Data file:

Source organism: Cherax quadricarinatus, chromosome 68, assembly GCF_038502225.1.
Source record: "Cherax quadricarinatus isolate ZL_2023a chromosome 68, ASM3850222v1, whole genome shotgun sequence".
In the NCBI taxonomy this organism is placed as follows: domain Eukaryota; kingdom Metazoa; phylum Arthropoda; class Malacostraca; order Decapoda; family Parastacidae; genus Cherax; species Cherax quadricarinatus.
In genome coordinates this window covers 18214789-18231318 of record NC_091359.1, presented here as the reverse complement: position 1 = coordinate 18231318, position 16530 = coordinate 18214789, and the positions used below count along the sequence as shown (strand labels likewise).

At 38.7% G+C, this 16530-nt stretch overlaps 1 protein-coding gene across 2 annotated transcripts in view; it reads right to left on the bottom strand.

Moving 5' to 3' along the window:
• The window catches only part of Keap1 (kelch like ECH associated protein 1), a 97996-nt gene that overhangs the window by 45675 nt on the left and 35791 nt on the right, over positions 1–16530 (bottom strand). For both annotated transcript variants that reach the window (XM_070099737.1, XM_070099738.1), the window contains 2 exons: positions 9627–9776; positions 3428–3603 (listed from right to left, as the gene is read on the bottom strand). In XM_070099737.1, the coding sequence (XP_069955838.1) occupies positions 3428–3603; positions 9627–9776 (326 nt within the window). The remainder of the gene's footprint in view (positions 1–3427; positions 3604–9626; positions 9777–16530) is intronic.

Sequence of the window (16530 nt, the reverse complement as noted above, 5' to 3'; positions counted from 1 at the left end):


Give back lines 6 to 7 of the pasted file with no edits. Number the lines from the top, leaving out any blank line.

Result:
Moving 5' to 3' along the window:
• The window catches only part of Keap1 (kelch like ECH associated protein 1), a 97996-nt gene that overhangs the window by 45675 nt on the left and 35791 nt on the right, over positions 1–16530 (bottom strand). For both annotated transcript variants that reach the window (XM_070099737.1, XM_070099738.1), the window contains 2 exons: positions 9627–9776; positions 3428–3603 (listed from right to left, as the gene is read on the bottom strand). In XM_070099737.1, the coding sequence (XP_069955838.1) occupies positions 3428–3603; positions 9627–9776 (326 nt within the window). The remainder of the gene's footprint in view (positions 1–3427; positions 3604–9626; positions 9777–16530) is intronic.